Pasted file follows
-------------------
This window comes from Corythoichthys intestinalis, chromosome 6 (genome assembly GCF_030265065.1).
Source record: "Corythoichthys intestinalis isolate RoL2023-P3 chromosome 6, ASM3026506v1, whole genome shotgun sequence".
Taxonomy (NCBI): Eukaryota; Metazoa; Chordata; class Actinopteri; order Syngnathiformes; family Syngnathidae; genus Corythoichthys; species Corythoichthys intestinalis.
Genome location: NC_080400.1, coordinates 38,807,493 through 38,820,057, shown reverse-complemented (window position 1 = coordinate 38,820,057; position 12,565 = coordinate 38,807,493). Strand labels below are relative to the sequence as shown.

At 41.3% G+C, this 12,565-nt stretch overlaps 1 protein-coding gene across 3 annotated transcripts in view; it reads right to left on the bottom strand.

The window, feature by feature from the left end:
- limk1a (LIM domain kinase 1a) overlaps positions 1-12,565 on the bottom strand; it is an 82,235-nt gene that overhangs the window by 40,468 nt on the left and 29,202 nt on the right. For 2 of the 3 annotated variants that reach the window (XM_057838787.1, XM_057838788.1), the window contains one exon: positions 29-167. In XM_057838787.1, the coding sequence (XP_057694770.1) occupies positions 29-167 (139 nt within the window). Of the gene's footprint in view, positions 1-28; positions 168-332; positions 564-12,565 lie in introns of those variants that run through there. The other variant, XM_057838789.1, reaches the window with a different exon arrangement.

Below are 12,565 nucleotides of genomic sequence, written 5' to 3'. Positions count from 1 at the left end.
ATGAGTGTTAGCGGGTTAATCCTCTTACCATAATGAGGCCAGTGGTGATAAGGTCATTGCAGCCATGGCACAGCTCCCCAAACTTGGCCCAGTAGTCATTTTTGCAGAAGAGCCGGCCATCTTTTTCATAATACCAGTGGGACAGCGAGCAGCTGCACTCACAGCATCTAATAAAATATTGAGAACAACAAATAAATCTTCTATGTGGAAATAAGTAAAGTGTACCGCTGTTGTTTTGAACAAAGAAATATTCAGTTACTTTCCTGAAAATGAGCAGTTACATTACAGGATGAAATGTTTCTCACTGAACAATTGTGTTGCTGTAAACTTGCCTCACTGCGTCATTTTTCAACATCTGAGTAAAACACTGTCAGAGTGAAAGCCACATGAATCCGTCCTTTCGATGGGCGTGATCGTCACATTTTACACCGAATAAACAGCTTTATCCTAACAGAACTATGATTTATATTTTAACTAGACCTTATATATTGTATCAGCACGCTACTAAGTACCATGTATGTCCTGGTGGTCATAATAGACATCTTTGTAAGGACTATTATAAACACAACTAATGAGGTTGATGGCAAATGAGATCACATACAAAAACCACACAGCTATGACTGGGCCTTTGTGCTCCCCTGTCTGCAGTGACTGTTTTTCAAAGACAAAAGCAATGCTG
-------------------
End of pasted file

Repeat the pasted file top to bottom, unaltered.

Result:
This window comes from Corythoichthys intestinalis, chromosome 6 (genome assembly GCF_030265065.1).
Source record: "Corythoichthys intestinalis isolate RoL2023-P3 chromosome 6, ASM3026506v1, whole genome shotgun sequence".
Taxonomy (NCBI): Eukaryota; Metazoa; Chordata; class Actinopteri; order Syngnathiformes; family Syngnathidae; genus Corythoichthys; species Corythoichthys intestinalis.
Genome location: NC_080400.1, coordinates 38,807,493 through 38,820,057, shown reverse-complemented (window position 1 = coordinate 38,820,057; position 12,565 = coordinate 38,807,493). Strand labels below are relative to the sequence as shown.

At 41.3% G+C, this 12,565-nt stretch overlaps 1 protein-coding gene across 3 annotated transcripts in view; it reads right to left on the bottom strand.

The window, feature by feature from the left end:
- limk1a (LIM domain kinase 1a) overlaps positions 1-12,565 on the bottom strand; it is an 82,235-nt gene that overhangs the window by 40,468 nt on the left and 29,202 nt on the right. For 2 of the 3 annotated variants that reach the window (XM_057838787.1, XM_057838788.1), the window contains one exon: positions 29-167. In XM_057838787.1, the coding sequence (XP_057694770.1) occupies positions 29-167 (139 nt within the window). Of the gene's footprint in view, positions 1-28; positions 168-332; positions 564-12,565 lie in introns of those variants that run through there. The other variant, XM_057838789.1, reaches the window with a different exon arrangement.

Below are 12,565 nucleotides of genomic sequence, written 5' to 3'. Positions count from 1 at the left end.
ATGAGTGTTAGCGGGTTAATCCTCTTACCATAATGAGGCCAGTGGTGATAAGGTCATTGCAGCCATGGCACAGCTCCCCAAACTTGGCCCAGTAGTCATTTTTGCAGAAGAGCCGGCCATCTTTTTCATAATACCAGTGGGACAGCGAGCAGCTGCACTCACAGCATCTAATAAAATATTGAGAACAACAAATAAATCTTCTATGTGGAAATAAGTAAAGTGTACCGCTGTTGTTTTGAACAAAGAAATATTCAGTTACTTTCCTGAAAATGAGCAGTTACATTACAGGATGAAATGTTTCTCACTGAACAATTGTGTTGCTGTAAACTTGCCTCACTGCGTCATTTTTCAACATCTGAGTAAAACACTGTCAGAGTGAAAGCCACATGAATCCGTCCTTTCGATGGGCGTGATCGTCACATTTTACACCGAATAAACAGCTTTATCCTAACAGAACTATGATTTATATTTTAACTAGACCTTATATATTGTATCAGCACGCTACTAAGTACCATGTATGTCCTGGTGGTCATAATAGACATCTTTGTAAGGACTATTATAAACACAACTAATGAGGTTGATGGCAAATGAGATCACATACAAAAACCACACAGCTATGACTGGGCCTTTGTGCTCCCCTGTCTGCAGTGACTGTTTTTCAAAGACAAAAGCAATGCTG